A’AGA, Something to be told: Waila
March 3, 2107
By Billy Allen
The O’otham area, here in Gila River and also with our sister tribes, has been piast central during these cool months. The Ak Chin community celebrated Masik Tas in December, and then late January had the Tohono O’odham Rodeo and Fair. Rain / ju:k stayed in Casa Grande for O’odham Tash. Now in March / Kui I’vakidag Masad it is our turn with the Mul Chu Tha.
In June, the Salt River Pima-Maricopa Indian Community will keep the piasts going. Each celebration is unique, but offer parades, rodeos, contemporary and old time athletic contests, food booths and music. For many O’otham music means vaila, now a part of the culture.
The Christian missionaries who journeyed to our land arrived with many European things: cattle, wheat, and music, to name a few. When O’odham learned how to play the violin, guitar, and bass drum, they quickly put a tribal spin on the Mexican interpretation of European dances like the mazurka, the waltz, and the polka.
Explaining European origins, the Waila Festival, Inc. website states waila is similar to a polka, the cho:di is from Scotland and/or Germany, the mazurka is Polish, and the cumbia came to us from Columbia by way of Mexico. Cumbia usually gets everyone on the dance floor. Don’t worry about the footwork – it’s all upper arm and body style while floating around—with or without a partner!
An older dance was the quadrille/kwariya, which for the O’odham is more of a circle dance. Pahko o’ola is the Yaqui/Hiakim term for “Old Man of the Fiesta” which is a dance we also borrowed. Entering the “global village” brings a lot of new music to all cultures.
An earlier polka move had dancers kick up their heels when turning. It reminded people of chickens scratching the ground, hence the term “chicken scratch.” Musician Philip Miguel took exception and remarked, “We are not chickens; we’re O’odham, and this is O’odham waila music.”
Boarding school introduced different instruments and with inter-tribal and Mexican influences, the “the voices of vaila,” the accordion and saxophone were added. Rock and roll and electricity ushered in amplifiers, electric guitars and microphones. O’odham musicians didn’t skip a beat.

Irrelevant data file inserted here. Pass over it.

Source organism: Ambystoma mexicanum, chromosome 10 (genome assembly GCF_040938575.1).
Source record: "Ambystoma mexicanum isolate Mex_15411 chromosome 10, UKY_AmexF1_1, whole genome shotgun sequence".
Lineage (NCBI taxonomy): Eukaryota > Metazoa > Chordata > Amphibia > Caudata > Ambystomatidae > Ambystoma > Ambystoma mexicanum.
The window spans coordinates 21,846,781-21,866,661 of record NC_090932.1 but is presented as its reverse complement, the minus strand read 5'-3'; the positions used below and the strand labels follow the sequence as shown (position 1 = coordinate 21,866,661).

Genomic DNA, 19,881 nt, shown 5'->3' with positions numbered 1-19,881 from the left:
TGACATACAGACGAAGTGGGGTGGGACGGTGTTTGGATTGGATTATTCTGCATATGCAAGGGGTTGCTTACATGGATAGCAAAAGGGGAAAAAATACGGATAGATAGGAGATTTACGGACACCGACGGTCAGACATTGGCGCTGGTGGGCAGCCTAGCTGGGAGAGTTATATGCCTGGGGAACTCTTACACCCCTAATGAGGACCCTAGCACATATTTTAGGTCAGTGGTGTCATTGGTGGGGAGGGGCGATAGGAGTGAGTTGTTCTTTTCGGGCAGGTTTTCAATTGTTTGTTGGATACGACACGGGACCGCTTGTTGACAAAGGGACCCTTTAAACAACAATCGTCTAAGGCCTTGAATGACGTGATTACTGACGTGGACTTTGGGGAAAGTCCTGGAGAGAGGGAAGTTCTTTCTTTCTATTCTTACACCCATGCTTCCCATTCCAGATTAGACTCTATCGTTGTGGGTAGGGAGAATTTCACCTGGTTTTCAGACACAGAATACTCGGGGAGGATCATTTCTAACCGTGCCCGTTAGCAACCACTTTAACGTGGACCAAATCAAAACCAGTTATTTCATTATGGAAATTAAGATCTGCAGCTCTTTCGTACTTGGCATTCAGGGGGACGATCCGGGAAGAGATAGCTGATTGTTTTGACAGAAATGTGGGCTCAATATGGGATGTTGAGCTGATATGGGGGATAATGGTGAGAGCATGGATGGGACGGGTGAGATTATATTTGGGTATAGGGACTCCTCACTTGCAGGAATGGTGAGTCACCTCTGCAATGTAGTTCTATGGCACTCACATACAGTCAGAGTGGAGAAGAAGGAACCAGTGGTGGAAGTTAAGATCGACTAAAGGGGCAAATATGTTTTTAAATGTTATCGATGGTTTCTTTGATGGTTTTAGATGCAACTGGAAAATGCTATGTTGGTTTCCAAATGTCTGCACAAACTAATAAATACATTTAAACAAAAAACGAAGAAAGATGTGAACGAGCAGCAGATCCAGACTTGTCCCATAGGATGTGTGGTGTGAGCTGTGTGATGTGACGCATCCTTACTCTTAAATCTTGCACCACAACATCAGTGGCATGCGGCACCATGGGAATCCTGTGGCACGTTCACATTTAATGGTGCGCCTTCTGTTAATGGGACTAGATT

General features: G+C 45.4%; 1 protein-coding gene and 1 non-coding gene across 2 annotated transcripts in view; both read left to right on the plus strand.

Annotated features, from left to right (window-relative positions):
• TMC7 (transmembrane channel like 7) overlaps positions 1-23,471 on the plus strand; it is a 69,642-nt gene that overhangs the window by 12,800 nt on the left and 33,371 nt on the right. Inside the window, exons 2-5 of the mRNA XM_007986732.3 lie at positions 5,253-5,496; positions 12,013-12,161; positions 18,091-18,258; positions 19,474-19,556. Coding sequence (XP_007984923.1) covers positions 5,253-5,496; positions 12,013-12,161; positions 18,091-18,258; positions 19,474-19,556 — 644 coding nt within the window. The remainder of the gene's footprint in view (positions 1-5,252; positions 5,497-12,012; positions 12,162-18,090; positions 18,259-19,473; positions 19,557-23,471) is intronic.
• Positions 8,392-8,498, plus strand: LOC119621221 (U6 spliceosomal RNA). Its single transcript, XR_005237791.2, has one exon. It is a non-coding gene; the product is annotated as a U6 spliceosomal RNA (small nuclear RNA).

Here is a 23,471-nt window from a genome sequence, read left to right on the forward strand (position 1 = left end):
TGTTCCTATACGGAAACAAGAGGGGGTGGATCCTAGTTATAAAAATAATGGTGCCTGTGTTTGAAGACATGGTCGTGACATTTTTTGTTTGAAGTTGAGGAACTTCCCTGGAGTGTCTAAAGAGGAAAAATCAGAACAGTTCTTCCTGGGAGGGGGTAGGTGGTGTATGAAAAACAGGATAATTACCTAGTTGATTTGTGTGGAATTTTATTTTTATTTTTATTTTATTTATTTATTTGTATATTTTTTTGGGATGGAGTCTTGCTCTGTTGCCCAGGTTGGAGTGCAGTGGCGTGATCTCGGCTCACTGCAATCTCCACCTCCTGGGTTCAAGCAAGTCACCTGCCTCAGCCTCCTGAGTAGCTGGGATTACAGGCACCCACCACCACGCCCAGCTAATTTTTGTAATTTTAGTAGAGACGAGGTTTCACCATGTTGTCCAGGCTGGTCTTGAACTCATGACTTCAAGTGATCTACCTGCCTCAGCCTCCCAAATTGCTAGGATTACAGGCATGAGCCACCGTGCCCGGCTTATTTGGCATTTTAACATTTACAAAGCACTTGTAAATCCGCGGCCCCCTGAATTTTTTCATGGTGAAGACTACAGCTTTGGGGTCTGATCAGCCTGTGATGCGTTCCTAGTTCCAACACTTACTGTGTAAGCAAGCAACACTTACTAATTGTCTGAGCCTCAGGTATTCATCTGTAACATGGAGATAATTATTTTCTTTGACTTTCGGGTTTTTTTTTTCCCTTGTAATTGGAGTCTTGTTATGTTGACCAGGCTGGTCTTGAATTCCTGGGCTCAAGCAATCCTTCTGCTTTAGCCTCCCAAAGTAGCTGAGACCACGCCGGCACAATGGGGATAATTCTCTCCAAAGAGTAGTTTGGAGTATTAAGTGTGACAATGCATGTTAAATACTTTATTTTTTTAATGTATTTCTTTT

It’s said that the Lawrence Welk Show was popular for the polka music with urban O’odham away from the reservations.
In the mid 1950’s, a large O’odham community existed in Los Angeles due to the Relocation program of the Bureau of Indian Affairs. Angelo Joaquin, Sr. and family formed an orchestra to fill the O’odham need to dance in LA. The popularity of the Joaquin Brothers band would extend nationwide, performing at the National Folk Festival in Wolf Trap in 1980 and New York City’s Carnegie Hall in 1992.
Vaila music seems to have stood the test of time by changing with the times. Old time dancers remember the practice of specific songs being played at certain times of the night and the retuning of instruments at midnight to a higher pitch. Singing in O’odham has a religious aspect and is reserved for special occasions. Traditional songs don’t translate well into vaila music.
Vaila bands do sing Mexican favorites, but with an O’odham flavor. However in the 1970’s, The Molinas recorded an O’odham cult classic, The Oik Oik Oik Polka. The band earned the title of Super Scratch Kings, won in 1974 at Salt River during the National Indian Trade Fair.
Today bands have women musicians with one band of renown led by a woman. Our himdag is constantly changing and so has vaila. Both have endured by being able to keep pace with the changing world. Attend the Mul Chu Tha and listen to survival. Dr. Ofelia Zepeda, University of Arizona professor of linguistics and Tohono O’odham language, puts it best with a poem, “Waila Music.”
"It is 1:30 am.
Sleep won’t come.
She listens to music.
O’odham waila music.
San Antonio Rose,
a wild saxophone and accordion.
In her mind she dances.
She dances with a handsome cowboy.
His hat is white, his boots are dusty.
They turn in rhythm together.
They don’t miss a beat.
Their hearts beat in sync.
Their sweat is mixed as one.
The earthen dance floor beneath them,
the stars and moon above them.
That rhythm, that rhythm,
it makes them one."
Information was taken from the following sources. Ocean Power, Poems of the Desert by Ofelia Zepeda, 1995 the University of Arizona.
The Accordion in the Americas, edited by Helena Simonett. University of Illinois Press; The Music of Multicultural America, edited by Kip Lornell and Anne K. Rasmussen. University Press of Mississippi, Jackson.
The Tucson Citizen and the Arizona Daily Star.